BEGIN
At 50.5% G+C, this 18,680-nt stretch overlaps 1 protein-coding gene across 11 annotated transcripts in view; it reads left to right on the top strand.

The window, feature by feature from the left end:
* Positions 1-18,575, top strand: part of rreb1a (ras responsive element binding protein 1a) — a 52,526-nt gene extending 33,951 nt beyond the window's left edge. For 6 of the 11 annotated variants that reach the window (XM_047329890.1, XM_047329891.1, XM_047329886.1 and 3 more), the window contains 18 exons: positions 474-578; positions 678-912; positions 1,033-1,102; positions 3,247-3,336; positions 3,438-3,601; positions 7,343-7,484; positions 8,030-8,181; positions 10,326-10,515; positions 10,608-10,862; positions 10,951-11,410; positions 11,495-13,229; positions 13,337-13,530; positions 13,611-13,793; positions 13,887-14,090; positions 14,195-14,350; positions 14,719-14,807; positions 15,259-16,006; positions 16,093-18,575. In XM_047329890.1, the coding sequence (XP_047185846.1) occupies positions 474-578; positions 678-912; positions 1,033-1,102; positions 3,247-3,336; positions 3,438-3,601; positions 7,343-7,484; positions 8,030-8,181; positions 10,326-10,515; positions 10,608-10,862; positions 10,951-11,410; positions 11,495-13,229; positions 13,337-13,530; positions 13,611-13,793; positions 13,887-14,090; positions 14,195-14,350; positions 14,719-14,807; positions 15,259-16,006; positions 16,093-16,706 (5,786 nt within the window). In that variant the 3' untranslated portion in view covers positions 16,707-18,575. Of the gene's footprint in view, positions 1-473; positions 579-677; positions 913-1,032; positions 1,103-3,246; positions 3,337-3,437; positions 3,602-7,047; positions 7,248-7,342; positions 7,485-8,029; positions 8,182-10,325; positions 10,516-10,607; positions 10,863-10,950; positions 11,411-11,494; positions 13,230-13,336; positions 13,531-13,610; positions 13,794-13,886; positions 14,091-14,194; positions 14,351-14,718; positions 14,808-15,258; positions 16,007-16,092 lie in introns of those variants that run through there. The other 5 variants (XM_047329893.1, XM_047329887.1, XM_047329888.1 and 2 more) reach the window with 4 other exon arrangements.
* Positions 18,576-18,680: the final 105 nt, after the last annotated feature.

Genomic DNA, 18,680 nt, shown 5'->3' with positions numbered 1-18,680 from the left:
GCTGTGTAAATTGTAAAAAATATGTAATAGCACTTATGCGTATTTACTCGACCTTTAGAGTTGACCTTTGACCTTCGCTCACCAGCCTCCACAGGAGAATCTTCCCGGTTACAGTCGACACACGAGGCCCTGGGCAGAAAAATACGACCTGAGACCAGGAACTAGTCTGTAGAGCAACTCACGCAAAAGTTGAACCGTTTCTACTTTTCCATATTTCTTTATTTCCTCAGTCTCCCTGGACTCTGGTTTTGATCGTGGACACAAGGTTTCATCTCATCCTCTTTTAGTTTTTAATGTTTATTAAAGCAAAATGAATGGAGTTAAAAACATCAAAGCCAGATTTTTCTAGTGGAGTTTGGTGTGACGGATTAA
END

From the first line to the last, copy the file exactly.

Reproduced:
At 50.5% G+C, this 18,680-nt stretch overlaps 1 protein-coding gene across 11 annotated transcripts in view; it reads left to right on the top strand.

The window, feature by feature from the left end:
* Positions 1-18,575, top strand: part of rreb1a (ras responsive element binding protein 1a) — a 52,526-nt gene extending 33,951 nt beyond the window's left edge. For 6 of the 11 annotated variants that reach the window (XM_047329890.1, XM_047329891.1, XM_047329886.1 and 3 more), the window contains 18 exons: positions 474-578; positions 678-912; positions 1,033-1,102; positions 3,247-3,336; positions 3,438-3,601; positions 7,343-7,484; positions 8,030-8,181; positions 10,326-10,515; positions 10,608-10,862; positions 10,951-11,410; positions 11,495-13,229; positions 13,337-13,530; positions 13,611-13,793; positions 13,887-14,090; positions 14,195-14,350; positions 14,719-14,807; positions 15,259-16,006; positions 16,093-18,575. In XM_047329890.1, the coding sequence (XP_047185846.1) occupies positions 474-578; positions 678-912; positions 1,033-1,102; positions 3,247-3,336; positions 3,438-3,601; positions 7,343-7,484; positions 8,030-8,181; positions 10,326-10,515; positions 10,608-10,862; positions 10,951-11,410; positions 11,495-13,229; positions 13,337-13,530; positions 13,611-13,793; positions 13,887-14,090; positions 14,195-14,350; positions 14,719-14,807; positions 15,259-16,006; positions 16,093-16,706 (5,786 nt within the window). In that variant the 3' untranslated portion in view covers positions 16,707-18,575. Of the gene's footprint in view, positions 1-473; positions 579-677; positions 913-1,032; positions 1,103-3,246; positions 3,337-3,437; positions 3,602-7,047; positions 7,248-7,342; positions 7,485-8,029; positions 8,182-10,325; positions 10,516-10,607; positions 10,863-10,950; positions 11,411-11,494; positions 13,230-13,336; positions 13,531-13,610; positions 13,794-13,886; positions 14,091-14,194; positions 14,351-14,718; positions 14,808-15,258; positions 16,007-16,092 lie in introns of those variants that run through there. The other 5 variants (XM_047329893.1, XM_047329887.1, XM_047329888.1 and 2 more) reach the window with 4 other exon arrangements.
* Positions 18,576-18,680: the final 105 nt, after the last annotated feature.

Genomic DNA, 18,680 nt, shown 5'->3' with positions numbered 1-18,680 from the left:
GCTGTGTAAATTGTAAAAAATATGTAATAGCACTTATGCGTATTTACTCGACCTTTAGAGTTGACCTTTGACCTTCGCTCACCAGCCTCCACAGGAGAATCTTCCCGGTTACAGTCGACACACGAGGCCCTGGGCAGAAAAATACGACCTGAGACCAGGAACTAGTCTGTAGAGCAACTCACGCAAAAGTTGAACCGTTTCTACTTTTCCATATTTCTTTATTTCCTCAGTCTCCCTGGACTCTGGTTTTGATCGTGGACACAAGGTTTCATCTCATCCTCTTTTAGTTTTTAATGTTTATTAAAGCAAAATGAATGGAGTTAAAAACATCAAAGCCAGATTTTTCTAGTGGAGTTTGGTGTGACGGATTAA